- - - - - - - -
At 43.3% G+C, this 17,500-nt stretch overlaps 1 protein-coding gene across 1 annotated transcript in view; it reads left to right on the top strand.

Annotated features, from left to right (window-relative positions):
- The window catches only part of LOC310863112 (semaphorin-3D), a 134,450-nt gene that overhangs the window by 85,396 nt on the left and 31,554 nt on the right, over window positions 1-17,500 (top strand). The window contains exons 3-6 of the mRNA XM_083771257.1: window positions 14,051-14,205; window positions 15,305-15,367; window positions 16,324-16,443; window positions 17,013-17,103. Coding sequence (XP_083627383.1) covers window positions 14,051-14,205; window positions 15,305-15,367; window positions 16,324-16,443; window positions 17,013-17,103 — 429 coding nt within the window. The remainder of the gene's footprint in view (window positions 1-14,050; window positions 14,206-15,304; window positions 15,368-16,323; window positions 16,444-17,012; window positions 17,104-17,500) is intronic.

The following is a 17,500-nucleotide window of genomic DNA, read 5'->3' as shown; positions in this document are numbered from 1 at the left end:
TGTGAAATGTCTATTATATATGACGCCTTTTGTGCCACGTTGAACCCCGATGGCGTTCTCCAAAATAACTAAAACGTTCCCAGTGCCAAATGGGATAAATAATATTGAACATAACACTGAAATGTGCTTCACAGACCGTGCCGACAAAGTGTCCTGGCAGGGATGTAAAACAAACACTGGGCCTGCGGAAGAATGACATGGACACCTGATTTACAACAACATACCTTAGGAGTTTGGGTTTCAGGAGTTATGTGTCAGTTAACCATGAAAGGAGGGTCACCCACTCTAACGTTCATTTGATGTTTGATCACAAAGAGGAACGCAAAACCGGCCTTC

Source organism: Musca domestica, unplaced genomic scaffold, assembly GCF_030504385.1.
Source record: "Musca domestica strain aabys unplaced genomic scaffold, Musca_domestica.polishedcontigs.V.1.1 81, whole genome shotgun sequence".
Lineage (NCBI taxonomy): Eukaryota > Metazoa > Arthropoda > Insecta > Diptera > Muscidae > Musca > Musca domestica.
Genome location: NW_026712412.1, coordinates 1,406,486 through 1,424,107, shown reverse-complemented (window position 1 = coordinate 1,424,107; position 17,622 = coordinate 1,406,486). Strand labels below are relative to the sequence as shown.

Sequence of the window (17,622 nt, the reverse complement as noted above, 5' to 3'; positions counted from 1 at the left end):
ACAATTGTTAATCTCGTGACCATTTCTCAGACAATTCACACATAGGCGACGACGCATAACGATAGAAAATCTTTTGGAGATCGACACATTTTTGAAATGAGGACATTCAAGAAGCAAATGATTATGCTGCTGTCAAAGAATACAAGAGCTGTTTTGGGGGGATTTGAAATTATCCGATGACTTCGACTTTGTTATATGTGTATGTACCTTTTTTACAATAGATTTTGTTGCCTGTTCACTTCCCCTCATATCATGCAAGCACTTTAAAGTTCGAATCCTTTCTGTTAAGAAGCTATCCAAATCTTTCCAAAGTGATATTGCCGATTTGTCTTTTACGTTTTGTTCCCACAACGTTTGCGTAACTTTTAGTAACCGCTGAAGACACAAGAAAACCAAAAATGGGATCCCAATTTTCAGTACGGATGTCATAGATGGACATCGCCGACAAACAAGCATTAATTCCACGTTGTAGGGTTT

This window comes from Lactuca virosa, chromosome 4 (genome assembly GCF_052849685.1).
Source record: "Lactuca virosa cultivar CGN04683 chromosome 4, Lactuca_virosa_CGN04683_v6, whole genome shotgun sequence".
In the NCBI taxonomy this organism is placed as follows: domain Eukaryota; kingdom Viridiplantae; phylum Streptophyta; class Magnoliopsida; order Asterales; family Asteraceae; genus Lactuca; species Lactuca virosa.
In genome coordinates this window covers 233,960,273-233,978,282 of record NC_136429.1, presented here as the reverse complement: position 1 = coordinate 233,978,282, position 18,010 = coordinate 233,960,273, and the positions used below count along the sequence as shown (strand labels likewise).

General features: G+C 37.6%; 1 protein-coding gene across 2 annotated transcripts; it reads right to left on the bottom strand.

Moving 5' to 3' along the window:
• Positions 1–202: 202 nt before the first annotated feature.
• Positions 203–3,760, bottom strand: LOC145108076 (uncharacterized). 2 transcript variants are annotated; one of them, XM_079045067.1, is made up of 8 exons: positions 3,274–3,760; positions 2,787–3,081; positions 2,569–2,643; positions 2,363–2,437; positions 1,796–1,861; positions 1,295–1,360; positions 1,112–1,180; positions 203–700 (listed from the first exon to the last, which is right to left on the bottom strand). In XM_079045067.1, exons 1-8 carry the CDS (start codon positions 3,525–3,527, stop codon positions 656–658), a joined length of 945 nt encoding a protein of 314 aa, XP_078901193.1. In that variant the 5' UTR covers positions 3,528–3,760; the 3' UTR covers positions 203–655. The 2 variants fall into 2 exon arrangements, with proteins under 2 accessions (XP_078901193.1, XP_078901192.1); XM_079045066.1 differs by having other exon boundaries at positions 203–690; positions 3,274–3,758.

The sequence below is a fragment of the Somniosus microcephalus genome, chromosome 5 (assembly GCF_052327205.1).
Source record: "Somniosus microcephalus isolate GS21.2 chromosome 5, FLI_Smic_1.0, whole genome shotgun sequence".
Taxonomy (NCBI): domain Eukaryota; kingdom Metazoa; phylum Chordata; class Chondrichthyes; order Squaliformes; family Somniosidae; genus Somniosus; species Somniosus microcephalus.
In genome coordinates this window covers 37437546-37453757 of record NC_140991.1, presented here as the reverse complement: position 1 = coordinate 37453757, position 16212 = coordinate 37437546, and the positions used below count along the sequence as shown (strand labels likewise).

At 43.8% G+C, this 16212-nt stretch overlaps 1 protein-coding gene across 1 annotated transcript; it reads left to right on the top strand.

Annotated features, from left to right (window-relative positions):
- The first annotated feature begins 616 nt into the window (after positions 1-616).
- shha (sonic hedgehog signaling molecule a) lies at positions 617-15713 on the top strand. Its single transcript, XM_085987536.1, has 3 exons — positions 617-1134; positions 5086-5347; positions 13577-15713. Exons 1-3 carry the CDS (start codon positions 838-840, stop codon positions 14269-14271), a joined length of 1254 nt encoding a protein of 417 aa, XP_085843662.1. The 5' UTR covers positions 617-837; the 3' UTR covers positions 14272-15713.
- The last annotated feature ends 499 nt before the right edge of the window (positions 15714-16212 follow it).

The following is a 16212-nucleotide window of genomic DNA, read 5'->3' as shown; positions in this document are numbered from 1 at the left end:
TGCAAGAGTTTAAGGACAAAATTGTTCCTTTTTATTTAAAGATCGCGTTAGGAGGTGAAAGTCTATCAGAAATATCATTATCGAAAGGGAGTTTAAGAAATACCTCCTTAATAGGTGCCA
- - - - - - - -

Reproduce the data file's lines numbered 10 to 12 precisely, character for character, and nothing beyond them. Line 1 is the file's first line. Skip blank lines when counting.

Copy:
Sequence of the window (17,622 nt, the reverse complement as noted above, 5' to 3'; positions counted from 1 at the left end):
ACAATTGTTAATCTCGTGACCATTTCTCAGACAATTCACACATAGGCGACGACGCATAACGATAGAAAATCTTTTGGAGATCGACACATTTTTGAAATGAGGACATTCAAGAAGCAAATGATTATGCTGCTGTCAAAGAATACAAGAGCTGTTTTGGGGGGATTTGAAATTATCCGATGACTTCGACTTTGTTATATGTGTATGTACCTTTTTTACAATAGATTTTGTTGCCTGTTCACTTCCCCTCATATCATGCAAGCACTTTAAAGTTCGAATCCTTTCTGTTAAGAAGCTATCCAAATCTTTCCAAAGTGATATTGCCGATTTGTCTTTTACGTTTTGTTCCCACAACGTTTGCGTAACTTTTAGTAACCGCTGAAGACACAAGAAAACCAAAAATGGGATCCCAATTTTCAGTACGGATGTCATAGATGGACATCGCCGACAAACAAGCATTAATTCCACGTTGTAGGGTTT

This window comes from Lactuca virosa, chromosome 4 (genome assembly GCF_052849685.1).